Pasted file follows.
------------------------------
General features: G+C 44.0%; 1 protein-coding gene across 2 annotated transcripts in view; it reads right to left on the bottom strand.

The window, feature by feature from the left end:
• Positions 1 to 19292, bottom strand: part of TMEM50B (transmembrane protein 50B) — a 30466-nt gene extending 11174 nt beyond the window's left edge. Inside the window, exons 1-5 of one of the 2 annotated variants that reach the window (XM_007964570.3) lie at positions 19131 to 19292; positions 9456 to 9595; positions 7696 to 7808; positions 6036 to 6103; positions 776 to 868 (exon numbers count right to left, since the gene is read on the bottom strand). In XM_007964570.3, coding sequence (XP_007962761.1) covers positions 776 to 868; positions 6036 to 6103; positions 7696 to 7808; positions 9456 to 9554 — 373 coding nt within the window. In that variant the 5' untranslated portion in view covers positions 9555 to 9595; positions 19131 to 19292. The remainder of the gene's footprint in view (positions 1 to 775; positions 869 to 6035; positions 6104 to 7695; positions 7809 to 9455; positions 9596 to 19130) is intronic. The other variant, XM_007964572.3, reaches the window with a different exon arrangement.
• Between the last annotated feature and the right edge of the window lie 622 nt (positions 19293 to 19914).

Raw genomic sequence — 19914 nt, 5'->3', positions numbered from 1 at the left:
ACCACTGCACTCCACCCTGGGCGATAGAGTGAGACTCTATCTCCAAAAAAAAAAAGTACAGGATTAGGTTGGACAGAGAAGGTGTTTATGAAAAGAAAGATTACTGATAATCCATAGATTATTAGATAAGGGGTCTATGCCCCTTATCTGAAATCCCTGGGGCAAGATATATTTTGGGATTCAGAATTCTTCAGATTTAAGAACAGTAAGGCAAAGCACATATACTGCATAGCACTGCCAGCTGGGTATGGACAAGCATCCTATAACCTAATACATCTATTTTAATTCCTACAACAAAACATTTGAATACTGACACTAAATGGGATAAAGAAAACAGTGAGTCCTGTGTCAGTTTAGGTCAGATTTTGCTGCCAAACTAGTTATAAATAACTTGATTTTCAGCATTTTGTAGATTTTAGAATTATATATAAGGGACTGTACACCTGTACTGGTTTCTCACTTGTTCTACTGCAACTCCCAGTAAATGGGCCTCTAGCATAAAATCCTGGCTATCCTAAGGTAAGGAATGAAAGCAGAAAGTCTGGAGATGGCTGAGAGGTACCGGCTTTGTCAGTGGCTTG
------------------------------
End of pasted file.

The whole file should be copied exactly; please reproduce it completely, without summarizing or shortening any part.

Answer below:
General features: G+C 44.0%; 1 protein-coding gene across 2 annotated transcripts in view; it reads right to left on the bottom strand.

The window, feature by feature from the left end:
• Positions 1 to 19292, bottom strand: part of TMEM50B (transmembrane protein 50B) — a 30466-nt gene extending 11174 nt beyond the window's left edge. Inside the window, exons 1-5 of one of the 2 annotated variants that reach the window (XM_007964570.3) lie at positions 19131 to 19292; positions 9456 to 9595; positions 7696 to 7808; positions 6036 to 6103; positions 776 to 868 (exon numbers count right to left, since the gene is read on the bottom strand). In XM_007964570.3, coding sequence (XP_007962761.1) covers positions 776 to 868; positions 6036 to 6103; positions 7696 to 7808; positions 9456 to 9554 — 373 coding nt within the window. In that variant the 5' untranslated portion in view covers positions 9555 to 9595; positions 19131 to 19292. The remainder of the gene's footprint in view (positions 1 to 775; positions 869 to 6035; positions 6104 to 7695; positions 7809 to 9455; positions 9596 to 19130) is intronic. The other variant, XM_007964572.3, reaches the window with a different exon arrangement.
• Between the last annotated feature and the right edge of the window lie 622 nt (positions 19293 to 19914).

Raw genomic sequence — 19914 nt, 5'->3', positions numbered from 1 at the left:
ACCACTGCACTCCACCCTGGGCGATAGAGTGAGACTCTATCTCCAAAAAAAAAAAGTACAGGATTAGGTTGGACAGAGAAGGTGTTTATGAAAAGAAAGATTACTGATAATCCATAGATTATTAGATAAGGGGTCTATGCCCCTTATCTGAAATCCCTGGGGCAAGATATATTTTGGGATTCAGAATTCTTCAGATTTAAGAACAGTAAGGCAAAGCACATATACTGCATAGCACTGCCAGCTGGGTATGGACAAGCATCCTATAACCTAATACATCTATTTTAATTCCTACAACAAAACATTTGAATACTGACACTAAATGGGATAAAGAAAACAGTGAGTCCTGTGTCAGTTTAGGTCAGATTTTGCTGCCAAACTAGTTATAAATAACTTGATTTTCAGCATTTTGTAGATTTTAGAATTATATATAAGGGACTGTACACCTGTACTGGTTTCTCACTTGTTCTACTGCAACTCCCAGTAAATGGGCCTCTAGCATAAAATCCTGGCTATCCTAAGGTAAGGAATGAAAGCAGAAAGTCTGGAGATGGCTGAGAGGTACCGGCTTTGTCAGTGGCTTG